Gordon Temple, CEO of Torch Trust, braves a difficult topic
The truth is, many of us just don’t know what to say when we meet a disabled person, particularly when we know that the disability is permanent, chronic or life-limiting.
The light social chitchat we normally adopt for encounters with people after the morning service somehow doesn’t seem appropriate. How do we approach someone with dementia? How can we engage in conversation with an autistic person? Or with someone in a wheelchair?
Just what is an appropriate pastoral response towards someone who has just told you that they are going blind? How can we say something meaningful to an overwrought carer?
Will I say the wrong thing, provoke an angry response or accidently say something that will cause hurt or upset? If I offer help will I appear patronising? And if I don’t, do I appear uncaring – and leave the disabled person feeling unwelcome?
It’s easy to see why some of us find reason for a hasty retreat, or make an excuse to leave – or stick to benign remarks about the weather! Disability can certainly be the elephant in the church!
The Enabling Church day conference won’t give you pat answers to these genuinely challenging issues. But it will give you the insights and confidence to talk to people with disability and chronic illness.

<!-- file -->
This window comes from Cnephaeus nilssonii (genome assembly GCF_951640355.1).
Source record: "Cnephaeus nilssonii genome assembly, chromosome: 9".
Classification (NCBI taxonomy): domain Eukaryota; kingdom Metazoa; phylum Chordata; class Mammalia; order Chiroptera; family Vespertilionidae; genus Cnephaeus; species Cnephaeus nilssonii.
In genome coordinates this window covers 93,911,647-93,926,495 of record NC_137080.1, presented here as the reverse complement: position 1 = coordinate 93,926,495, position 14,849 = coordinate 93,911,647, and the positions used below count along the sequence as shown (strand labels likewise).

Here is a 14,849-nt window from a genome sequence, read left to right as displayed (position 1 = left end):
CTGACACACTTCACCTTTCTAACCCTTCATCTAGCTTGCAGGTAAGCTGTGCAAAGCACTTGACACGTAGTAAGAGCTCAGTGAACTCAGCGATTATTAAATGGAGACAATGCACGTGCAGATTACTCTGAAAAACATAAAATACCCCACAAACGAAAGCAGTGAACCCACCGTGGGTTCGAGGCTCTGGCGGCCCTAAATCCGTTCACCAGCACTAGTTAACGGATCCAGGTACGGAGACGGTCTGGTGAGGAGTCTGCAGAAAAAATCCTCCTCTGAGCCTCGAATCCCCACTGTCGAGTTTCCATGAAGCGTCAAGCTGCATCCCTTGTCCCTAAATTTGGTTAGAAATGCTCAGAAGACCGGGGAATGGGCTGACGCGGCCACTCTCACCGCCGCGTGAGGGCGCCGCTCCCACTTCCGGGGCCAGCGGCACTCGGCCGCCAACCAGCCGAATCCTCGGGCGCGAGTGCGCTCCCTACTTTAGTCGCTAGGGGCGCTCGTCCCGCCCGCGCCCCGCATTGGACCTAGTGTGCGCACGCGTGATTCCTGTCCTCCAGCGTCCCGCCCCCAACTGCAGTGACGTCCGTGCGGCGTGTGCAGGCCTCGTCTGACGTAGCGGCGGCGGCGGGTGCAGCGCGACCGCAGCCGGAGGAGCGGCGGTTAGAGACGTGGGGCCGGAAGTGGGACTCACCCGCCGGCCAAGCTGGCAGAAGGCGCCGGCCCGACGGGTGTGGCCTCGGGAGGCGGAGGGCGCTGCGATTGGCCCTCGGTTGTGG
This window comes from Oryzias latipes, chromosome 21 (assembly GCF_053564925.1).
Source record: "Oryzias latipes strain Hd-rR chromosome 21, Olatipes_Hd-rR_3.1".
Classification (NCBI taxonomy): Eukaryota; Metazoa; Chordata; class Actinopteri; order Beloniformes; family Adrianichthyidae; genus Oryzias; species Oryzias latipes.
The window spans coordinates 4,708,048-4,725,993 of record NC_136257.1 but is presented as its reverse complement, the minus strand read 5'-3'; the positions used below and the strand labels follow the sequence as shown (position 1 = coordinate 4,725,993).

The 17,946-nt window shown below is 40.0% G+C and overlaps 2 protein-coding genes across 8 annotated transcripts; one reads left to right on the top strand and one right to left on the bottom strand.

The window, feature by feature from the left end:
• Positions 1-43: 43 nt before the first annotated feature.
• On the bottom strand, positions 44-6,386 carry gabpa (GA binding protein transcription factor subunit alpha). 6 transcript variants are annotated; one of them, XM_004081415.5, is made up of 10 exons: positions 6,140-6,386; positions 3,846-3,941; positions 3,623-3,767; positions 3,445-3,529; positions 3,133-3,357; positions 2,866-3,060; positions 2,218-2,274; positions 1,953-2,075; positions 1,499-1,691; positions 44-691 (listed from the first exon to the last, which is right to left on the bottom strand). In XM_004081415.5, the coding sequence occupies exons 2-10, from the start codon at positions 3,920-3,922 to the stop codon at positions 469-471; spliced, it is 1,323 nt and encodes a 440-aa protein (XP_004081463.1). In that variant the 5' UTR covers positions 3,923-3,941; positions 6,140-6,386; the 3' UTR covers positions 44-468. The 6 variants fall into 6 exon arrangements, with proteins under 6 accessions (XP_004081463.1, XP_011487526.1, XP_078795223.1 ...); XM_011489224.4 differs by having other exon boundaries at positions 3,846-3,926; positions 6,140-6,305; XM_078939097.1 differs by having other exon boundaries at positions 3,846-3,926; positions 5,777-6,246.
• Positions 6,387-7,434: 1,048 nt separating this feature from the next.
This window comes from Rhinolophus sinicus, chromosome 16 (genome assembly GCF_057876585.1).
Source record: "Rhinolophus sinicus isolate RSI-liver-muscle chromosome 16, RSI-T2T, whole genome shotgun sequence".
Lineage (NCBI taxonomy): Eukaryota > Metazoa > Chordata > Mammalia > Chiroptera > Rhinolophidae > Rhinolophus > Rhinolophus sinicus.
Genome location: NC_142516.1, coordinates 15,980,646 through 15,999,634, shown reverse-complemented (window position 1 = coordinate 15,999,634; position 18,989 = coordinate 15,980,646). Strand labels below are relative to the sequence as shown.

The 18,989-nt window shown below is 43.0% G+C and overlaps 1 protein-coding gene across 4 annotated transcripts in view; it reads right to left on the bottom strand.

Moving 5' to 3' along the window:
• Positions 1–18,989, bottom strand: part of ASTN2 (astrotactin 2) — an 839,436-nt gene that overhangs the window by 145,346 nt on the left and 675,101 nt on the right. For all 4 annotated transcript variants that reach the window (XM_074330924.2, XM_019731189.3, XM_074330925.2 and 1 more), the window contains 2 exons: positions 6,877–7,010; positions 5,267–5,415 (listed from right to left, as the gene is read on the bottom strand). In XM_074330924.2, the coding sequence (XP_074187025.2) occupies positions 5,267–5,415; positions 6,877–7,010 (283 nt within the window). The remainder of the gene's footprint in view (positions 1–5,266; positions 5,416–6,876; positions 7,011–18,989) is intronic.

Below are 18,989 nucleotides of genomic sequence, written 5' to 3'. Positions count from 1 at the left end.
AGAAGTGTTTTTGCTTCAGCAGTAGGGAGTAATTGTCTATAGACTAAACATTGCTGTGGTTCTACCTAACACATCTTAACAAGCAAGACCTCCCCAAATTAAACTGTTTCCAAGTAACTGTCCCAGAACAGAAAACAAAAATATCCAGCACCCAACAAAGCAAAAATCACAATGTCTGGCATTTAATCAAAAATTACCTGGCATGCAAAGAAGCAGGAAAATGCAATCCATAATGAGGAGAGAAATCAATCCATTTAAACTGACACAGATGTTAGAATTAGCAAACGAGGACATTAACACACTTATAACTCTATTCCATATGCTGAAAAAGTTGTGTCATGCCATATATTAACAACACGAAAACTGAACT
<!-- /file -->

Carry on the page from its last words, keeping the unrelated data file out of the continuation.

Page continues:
It will give you some pastoral understanding of what’s involved in being a disabled person in a world focused on achievement and physical perfection. It will begin to equip you to engage with a largely-overlooked but growing section of the community who all too easily find themselves isolated, lonely and frankly marginalised.
It will give you the courage to communicate with people humiliated by popular misconceptions about benefits scrounging. It will help you take a big step forward in valuing people who need to know that God loves and cares for them and that their disability is no barrier to them becoming valued and contributing members of their local church.
Disability affects the lives of more than one in six people in the UK – a number that’s on the increase. The simple truth is that most of us are going to experience disability or disabling illness at some point in our lives – and we’d like to be talked to, wouldn’t we?